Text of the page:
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Medical Personal Statement. My time in St. Lucia at the local hospital exposed me to the dour reality of medicine and that not everyone can be cured.

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Smelling burning flesh during surgery, and watching a young six year old boy die of Dengue fever was the time when the harsh reality of medicine struck me; and yet my passion for medicine is forever growing. Enrolling on a fourteen day hospital placement in the heart of the Caribbean in St. Lucia is the highlight amongst my various other placements and work experience. Being sent to an LEDC country to explore and take part in that niche of medicine fuelled my desire to become a doctor. Whilst there, I was placed on a 9 to 5 job at the Victoria Hospital, General Surgery wards, whereby more was required of me, than to just shadow a doctor. I received basic clinical training, such as injecting cannulas, taking blood, checking heart rate and blood pressure and doing stitches. Being in theatre I was given the liberty to assist surgeons and work together with nurses to ensure the success of surgery. However, having a mind that needed moulding, following a doctor, I was ever more keen to learn and imitate the characteristics and communication skills a strong doctor required. That was put to the test when I gained the trust of doctors who would send me to provide them a medical briefing of patients, asking the patient about their medical conditions, medical history, symptoms and past medications. ...read more.


Being a volunteer I was able to interact with patients and simply just be there to assist anyone. I would also be able to follow doctors on rare occasions, to assist and observe them at work. On completing 100 hours of voluntary work at the hospital, I was offered a paid part time job as a health care assistant in A&E. Here I was able to enhance my team work skills as being in a busy environment, clear communication and having a close-knit working body between me and my colleagues was vital. This was put into practice whenever two or more of us were asked to help a patient with a disability, get dress and gently mobilise them to comfort. The job required me to take a bigger role in A&E in comparison to being a volunteer as I was relied on to do the fundamental tasks of cleaning a patient or perhaps prepare a ward and bed for a cardiac arrest that was about to come in. Having a larger responsibility on me, I was able to manage well under pressure when asked to do a task quickly. Thinking things through, having a plan and keeping calm where the main elements I adopted. Stretching outside the hospital environment, I Also volunteered for 6 weeks at a local kids club for disadvantaged children. ...read more.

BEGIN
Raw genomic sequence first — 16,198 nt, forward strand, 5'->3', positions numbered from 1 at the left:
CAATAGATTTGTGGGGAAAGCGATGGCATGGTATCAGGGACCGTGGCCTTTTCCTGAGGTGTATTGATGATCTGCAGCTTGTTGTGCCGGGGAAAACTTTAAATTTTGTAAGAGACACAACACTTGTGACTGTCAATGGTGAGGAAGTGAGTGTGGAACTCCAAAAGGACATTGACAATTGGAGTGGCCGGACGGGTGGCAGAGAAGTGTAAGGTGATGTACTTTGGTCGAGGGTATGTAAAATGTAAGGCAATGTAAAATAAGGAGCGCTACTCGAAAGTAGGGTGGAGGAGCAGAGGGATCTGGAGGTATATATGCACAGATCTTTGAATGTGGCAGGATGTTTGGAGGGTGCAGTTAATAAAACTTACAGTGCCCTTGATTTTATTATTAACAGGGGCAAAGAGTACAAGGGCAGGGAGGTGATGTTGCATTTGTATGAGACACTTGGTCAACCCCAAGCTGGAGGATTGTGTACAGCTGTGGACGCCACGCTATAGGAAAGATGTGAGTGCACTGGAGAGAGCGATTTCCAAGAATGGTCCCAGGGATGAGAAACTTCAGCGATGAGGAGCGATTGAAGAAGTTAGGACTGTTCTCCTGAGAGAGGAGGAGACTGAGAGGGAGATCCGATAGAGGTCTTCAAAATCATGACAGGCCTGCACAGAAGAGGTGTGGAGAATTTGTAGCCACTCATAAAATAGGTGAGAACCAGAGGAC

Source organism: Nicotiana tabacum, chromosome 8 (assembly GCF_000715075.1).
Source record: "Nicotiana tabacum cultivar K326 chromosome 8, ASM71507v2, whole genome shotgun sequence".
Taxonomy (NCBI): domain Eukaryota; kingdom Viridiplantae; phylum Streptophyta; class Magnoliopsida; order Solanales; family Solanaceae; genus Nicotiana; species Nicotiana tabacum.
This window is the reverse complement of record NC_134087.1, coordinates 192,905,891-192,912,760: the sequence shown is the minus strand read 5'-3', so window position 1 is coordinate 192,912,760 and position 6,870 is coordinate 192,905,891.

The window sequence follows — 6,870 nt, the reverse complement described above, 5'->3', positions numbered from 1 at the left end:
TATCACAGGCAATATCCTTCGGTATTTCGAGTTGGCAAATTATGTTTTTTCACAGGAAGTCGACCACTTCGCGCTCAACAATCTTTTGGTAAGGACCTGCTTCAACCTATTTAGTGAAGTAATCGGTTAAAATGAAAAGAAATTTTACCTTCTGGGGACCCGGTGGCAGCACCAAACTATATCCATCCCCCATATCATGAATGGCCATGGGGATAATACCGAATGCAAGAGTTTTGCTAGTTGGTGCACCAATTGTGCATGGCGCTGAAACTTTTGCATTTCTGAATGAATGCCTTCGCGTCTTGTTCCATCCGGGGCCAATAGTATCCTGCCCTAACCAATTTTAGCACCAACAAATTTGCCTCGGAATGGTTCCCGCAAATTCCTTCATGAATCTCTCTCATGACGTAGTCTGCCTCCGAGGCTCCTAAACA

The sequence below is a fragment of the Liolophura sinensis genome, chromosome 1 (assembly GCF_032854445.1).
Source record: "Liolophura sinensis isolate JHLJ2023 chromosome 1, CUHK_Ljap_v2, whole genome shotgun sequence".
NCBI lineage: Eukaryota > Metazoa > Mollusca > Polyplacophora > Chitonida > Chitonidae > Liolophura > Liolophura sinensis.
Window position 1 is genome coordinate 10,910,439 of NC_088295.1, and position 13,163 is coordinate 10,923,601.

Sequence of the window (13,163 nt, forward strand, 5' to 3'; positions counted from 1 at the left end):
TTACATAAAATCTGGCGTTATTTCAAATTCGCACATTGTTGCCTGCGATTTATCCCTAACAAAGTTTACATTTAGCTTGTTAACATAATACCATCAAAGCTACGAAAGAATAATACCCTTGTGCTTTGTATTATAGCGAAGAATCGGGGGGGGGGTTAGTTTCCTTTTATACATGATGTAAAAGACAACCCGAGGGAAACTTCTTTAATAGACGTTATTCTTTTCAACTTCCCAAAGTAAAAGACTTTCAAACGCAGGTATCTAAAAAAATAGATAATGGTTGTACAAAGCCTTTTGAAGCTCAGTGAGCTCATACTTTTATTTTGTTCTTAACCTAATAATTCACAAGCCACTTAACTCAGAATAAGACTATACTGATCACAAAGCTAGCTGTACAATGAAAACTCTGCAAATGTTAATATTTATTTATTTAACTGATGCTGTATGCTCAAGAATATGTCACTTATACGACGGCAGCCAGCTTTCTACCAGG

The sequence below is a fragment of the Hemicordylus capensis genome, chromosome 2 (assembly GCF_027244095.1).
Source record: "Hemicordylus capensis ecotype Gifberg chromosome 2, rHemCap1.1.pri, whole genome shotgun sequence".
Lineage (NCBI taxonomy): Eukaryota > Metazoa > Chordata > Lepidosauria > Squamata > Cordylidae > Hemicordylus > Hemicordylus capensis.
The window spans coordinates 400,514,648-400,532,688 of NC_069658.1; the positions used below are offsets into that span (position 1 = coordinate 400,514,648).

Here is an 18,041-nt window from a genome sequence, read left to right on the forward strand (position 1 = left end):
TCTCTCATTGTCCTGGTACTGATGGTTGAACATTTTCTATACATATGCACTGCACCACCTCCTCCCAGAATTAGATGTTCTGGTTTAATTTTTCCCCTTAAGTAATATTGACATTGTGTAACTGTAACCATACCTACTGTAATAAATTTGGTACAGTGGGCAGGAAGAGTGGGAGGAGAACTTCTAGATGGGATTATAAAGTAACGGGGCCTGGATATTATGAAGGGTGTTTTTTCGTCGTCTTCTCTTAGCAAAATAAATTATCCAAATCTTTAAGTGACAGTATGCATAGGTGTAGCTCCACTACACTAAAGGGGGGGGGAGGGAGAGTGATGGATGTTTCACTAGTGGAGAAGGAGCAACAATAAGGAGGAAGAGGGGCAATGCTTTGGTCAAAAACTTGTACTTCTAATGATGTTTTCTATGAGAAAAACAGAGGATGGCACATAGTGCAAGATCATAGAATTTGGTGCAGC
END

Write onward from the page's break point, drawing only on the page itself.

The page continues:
I enrolled on the Open University YASS course, where I chose to study Medicine, molecules and Drugs which fitted in perfectly with my great interest and admiration for bio-chemistry. It challenged my capability to follow a syllabus outside of my a-levels, working through the various books and a molecules kit (not sure what else I should write here) My other academic attributes include me completing an Extended Project which works towards my AQA baccalaureate. This project required that I write a 5000 word essay on a chosen topic I would investigate and look into. This challenged my independent study further as the topic of choice had to be outside the domains of my A- levels, so I was unable to rely on teachers for help. Instead I confided in university library where I would spend a fair share of my time looking through various books to pick out information to write my project. Also I expanded my use of resources from books, Internet, to television documentaries and newspaper articles. My outer school academic achievements reach into the realms of my hobbies. Recently subscribing to a science magazine, BBC Focus, which I am a regular reader of, I have possessed a habit of writing scientific articles to the magazine about recent wonderful scientific discoveries. My latest entry and fascination was about a new "invisible" material, called Metaflex, which is able to manipulate rays of light that could theoretically appear invisible to the naked eye. ...read more.

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